We’re all familiar with the physical symptoms of anger – pounding heart, clenched jaw or fists, fast breathing, flushed face, tense or shaking body. It can be helpful to educate children to recognise these ‘warning signs’ before a tantrum explodes, as the MASTER Institute teaches: “We may be aware of our body signals before we become aware of our thinking. Our body signals act like a personal alarm, alerting us to a problem and preparing our body for action.”

 

The MASTER Institute recommends a six-step process to help children to calm down in the heat of anger, and defuse a tantrum in its tracks:

  1. Set up a special calming place at home where your child can take time to calm.
  2. Help your child identify the first signs of anger in describing ‘what you see’, ‘what you hear’, and ‘what you understand’. For example, ‘John, I see your tight body, I hear your loud voice, I understand you are upset’.
  3. Encourage your child to walk away and disengage from the ‘heat of the moment’.
  4. Deep belly breathing calms the body to help think clearly before acting. Encourage your child to breathe slowly in through the nose and slowly out through the mouth, and to do this at the first sign of emotional arousal.
  5. Engage your child in a distracting activity that is safe and easy – perhaps throwing a ball against a wall, scribbling on a page, listening to calming music or jumping on the trampoline.
  6. Wait until your child has completely calmed before entering into discussion about the situation that fired them up.

 

And it’s not just kids who benefit from these tantrum-defusing tactics. When faced with a flailing three year old or a super-charged teen, it can be challenging to keep your own cool. Fighting a tantrum with a tantrum of your own? Destined for failure. Instead, try these Wise Parent Behaviours from the MASTER Institute:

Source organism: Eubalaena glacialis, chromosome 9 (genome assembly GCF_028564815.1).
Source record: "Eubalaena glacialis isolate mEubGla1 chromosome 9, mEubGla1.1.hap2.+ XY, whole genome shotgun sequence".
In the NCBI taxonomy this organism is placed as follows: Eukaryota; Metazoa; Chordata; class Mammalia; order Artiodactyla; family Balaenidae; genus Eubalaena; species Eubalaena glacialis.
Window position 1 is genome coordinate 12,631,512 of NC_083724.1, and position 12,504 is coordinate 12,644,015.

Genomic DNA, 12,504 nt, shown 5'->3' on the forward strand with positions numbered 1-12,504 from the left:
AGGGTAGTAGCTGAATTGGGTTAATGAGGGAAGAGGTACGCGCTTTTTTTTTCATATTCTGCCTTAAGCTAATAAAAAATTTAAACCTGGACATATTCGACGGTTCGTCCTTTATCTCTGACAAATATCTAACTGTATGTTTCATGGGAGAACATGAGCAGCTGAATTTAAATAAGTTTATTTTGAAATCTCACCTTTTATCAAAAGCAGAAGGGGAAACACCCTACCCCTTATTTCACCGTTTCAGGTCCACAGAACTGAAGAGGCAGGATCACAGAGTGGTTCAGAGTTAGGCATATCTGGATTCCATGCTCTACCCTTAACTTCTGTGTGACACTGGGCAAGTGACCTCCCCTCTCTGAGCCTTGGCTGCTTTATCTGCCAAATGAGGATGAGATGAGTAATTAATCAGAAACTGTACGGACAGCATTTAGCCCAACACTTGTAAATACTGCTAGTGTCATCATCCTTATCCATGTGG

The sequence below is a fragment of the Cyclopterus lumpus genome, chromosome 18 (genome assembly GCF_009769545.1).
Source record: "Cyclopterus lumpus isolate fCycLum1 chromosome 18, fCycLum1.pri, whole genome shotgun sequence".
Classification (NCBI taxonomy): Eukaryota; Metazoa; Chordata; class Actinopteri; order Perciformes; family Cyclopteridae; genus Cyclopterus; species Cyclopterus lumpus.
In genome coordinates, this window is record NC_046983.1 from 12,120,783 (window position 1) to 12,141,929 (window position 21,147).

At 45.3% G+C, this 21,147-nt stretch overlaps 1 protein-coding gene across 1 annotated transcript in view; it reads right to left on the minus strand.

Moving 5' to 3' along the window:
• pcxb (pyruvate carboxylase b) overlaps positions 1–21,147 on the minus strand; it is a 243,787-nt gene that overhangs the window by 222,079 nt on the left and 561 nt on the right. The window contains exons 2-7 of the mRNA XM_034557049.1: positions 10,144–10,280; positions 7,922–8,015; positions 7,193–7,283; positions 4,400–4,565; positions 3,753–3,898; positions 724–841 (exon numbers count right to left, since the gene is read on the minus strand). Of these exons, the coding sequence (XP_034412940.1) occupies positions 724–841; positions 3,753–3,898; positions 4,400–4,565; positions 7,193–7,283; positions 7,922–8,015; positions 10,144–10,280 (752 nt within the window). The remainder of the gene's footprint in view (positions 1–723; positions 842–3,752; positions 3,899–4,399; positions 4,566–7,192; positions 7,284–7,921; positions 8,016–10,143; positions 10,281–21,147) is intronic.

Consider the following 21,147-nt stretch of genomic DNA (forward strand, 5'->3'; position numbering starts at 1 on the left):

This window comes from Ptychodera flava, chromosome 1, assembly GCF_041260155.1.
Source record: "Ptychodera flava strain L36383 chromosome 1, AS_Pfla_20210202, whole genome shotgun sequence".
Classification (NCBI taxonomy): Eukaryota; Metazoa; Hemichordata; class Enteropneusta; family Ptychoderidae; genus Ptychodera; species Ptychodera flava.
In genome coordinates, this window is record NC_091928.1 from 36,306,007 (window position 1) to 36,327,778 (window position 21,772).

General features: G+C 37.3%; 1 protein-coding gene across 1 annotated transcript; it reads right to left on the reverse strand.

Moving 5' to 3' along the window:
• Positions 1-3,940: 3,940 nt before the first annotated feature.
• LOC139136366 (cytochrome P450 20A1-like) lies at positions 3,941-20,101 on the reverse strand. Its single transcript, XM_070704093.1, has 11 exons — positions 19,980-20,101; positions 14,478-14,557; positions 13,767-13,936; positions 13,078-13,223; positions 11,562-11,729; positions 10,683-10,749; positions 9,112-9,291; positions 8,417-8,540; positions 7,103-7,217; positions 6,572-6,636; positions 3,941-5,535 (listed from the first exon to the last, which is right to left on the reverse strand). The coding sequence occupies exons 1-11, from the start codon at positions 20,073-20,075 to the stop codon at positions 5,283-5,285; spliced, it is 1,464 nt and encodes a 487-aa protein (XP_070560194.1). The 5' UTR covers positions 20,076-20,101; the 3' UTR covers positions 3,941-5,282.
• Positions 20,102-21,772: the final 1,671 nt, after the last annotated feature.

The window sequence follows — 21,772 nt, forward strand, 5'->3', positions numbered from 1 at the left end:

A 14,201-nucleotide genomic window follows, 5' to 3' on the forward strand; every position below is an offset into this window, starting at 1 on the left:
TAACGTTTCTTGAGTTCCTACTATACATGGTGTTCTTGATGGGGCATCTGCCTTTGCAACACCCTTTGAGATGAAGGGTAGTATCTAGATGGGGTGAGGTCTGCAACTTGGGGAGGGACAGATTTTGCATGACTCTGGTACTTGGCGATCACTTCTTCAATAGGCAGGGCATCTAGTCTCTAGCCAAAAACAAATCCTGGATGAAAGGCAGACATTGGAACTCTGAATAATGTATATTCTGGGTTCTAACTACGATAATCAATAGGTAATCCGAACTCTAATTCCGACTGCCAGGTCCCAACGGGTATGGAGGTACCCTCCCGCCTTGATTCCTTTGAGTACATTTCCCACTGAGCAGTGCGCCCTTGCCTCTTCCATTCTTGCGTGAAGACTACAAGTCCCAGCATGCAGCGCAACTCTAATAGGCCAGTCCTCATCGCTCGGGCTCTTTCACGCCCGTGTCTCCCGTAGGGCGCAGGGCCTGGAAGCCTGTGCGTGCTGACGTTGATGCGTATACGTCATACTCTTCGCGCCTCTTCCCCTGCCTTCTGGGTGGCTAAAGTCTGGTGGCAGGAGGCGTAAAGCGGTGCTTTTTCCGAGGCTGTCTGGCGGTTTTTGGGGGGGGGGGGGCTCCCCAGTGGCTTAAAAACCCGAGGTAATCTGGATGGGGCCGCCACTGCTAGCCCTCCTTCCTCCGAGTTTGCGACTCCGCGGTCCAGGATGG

• Defuse anger by connecting with your child’s emotion. For example, “I can see you are very upset because you got called out. I understand how frustrating that must feel. Let’s calm and get ready for the next game.”
  • Remain mindful of your own emotional responses. Maintain a high degree of rational calm and a low degree of emotionality.
  • Avoid confrontational language (e.g. “Stop acting like a baby”).
  • Use a disarming technique for hurtful words -“I’m sorry you feel the need to say hurtful things because I really love you very much.”

 

A final tip from Tanya Curtis on facing the fire of a tantrum? Understanding. “Understanding and judgement cannot exist together,” she says.  “When we judge a behaviour to be wrong, naughty or inappropriate, we fail to see that this tantrum behaviour is simply showing us that skill development is required in this part of life.” Tanya says our key role as parents is not to critique our kids’ behaviour choices, but to teach them the skills to ‘master life’.   And in applying these techniques, we might just teach ourselves some tantrum-taming tips too.

 

More:

www.fabic.com.au

www.masterinstitute.com.au

 

Courtney Robinson

Courtney Robinson  

Courtney Robinson is a Gold Coast mum, passionate foodie, whole foods recipe creator and personal trainer certified in holistic digestive health and nutrition. Follow @athletist_ or visit athletist.com.au for recipes, workout tips and training hacks.